That Godless Court: Supreme Court Decision on Church-State Relationships

By Ronald B. Flowers
Louisville, KY : Westminster/John Knox (1994). 177 Pages.

Reviewed by
6.2 (Fall 1995) : 247-248

Should the Supreme Court be godless? that is, "Where is the line between religion and civil authority in this country?" One thing for certain it "is a legal, ultimately a constitutional, concept" (ix). The Supreme Court's role as final arbiter of constitutional issues makes its decisions church-related or church-impacting and the church participates as individual voters in the selection of the court. That is, in spite of the lines either government or church draw on the matter of church-state relations, each ultimately impacts the other. Add to the confusion a media that offers "brief and superficial" reports of the court's activities and decisions and you have the current situation in our country.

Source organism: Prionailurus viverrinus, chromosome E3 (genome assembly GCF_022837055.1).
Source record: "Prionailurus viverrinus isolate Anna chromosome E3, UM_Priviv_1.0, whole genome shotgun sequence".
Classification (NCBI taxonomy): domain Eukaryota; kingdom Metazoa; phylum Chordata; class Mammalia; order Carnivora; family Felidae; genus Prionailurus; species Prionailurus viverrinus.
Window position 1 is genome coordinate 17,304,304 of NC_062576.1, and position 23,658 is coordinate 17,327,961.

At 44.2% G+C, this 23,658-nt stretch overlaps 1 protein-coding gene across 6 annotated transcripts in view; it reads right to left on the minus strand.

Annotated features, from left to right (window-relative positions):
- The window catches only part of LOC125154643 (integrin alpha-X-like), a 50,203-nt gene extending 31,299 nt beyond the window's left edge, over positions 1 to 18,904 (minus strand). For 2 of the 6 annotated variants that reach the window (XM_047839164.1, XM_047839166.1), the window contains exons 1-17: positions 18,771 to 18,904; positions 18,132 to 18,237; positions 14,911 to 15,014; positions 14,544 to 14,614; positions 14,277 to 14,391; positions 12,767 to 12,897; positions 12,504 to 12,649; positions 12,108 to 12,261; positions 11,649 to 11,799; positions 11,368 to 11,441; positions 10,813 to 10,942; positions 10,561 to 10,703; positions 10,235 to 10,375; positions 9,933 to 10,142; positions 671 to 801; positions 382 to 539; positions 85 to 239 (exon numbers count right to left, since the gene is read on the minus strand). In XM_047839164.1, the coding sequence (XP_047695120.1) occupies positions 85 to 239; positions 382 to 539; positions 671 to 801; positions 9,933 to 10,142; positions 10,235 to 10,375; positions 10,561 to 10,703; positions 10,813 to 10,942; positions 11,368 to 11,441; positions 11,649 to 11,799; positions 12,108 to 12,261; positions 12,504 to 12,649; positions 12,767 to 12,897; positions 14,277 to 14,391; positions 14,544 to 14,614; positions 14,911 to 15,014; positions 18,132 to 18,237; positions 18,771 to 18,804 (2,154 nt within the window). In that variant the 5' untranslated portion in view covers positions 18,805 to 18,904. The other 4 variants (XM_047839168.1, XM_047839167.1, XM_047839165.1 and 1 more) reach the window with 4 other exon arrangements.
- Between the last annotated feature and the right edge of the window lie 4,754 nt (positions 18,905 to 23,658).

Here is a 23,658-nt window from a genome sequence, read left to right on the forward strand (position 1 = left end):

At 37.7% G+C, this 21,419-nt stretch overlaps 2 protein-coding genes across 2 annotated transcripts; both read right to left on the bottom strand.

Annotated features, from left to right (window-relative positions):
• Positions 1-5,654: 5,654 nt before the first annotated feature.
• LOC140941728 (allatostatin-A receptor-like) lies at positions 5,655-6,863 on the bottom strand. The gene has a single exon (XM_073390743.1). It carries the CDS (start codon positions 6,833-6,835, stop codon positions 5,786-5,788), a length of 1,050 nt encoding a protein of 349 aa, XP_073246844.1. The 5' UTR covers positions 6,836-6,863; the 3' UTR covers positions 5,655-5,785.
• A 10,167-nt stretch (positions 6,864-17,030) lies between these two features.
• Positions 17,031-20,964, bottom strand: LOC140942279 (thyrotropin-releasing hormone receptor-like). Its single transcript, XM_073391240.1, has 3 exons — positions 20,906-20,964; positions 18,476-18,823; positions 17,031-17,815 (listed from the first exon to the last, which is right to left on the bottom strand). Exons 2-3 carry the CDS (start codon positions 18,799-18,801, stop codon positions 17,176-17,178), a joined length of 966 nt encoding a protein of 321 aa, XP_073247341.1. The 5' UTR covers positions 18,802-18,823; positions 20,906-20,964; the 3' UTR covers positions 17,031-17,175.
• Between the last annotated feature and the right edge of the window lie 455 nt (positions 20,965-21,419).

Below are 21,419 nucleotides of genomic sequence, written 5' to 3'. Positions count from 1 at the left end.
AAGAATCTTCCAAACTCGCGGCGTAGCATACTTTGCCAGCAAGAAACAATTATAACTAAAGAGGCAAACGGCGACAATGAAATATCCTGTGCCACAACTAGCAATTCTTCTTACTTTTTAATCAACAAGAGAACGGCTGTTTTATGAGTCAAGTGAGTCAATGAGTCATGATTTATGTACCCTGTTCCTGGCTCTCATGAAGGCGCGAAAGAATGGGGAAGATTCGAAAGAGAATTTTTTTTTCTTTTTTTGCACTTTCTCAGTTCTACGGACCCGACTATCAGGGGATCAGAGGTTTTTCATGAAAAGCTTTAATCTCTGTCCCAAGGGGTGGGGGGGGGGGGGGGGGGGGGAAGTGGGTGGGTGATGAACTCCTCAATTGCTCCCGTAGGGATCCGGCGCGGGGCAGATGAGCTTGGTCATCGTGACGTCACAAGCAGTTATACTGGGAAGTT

Ronald B. Flowers, Professor of Religion and Chair of the Department of Religion at Texas University, writes for pastors and lay people about the relation between church and state as reflected in the decisions of the Supreme Court. He would like to get his readership beyond the perceived barriers of understanding church-state relations.

"An explanation of what the court has done over the years in the highly volatile area of church-state decisions and a strong argument for the care and nurturing of religious freedom" (back cover). Treating topics such as government aid to church-related schools and prayer in public schools, the author assists the reader in thinking through the issues as well as the Court's rulings.

In spite of the book's legal and technical nature, Flowers has worked hard to simplify and explain complex issues. The book is recommended to those interested in the timely and significant arena of church-state relations, or as the author corrects "relationships between religion and civil authority" (x).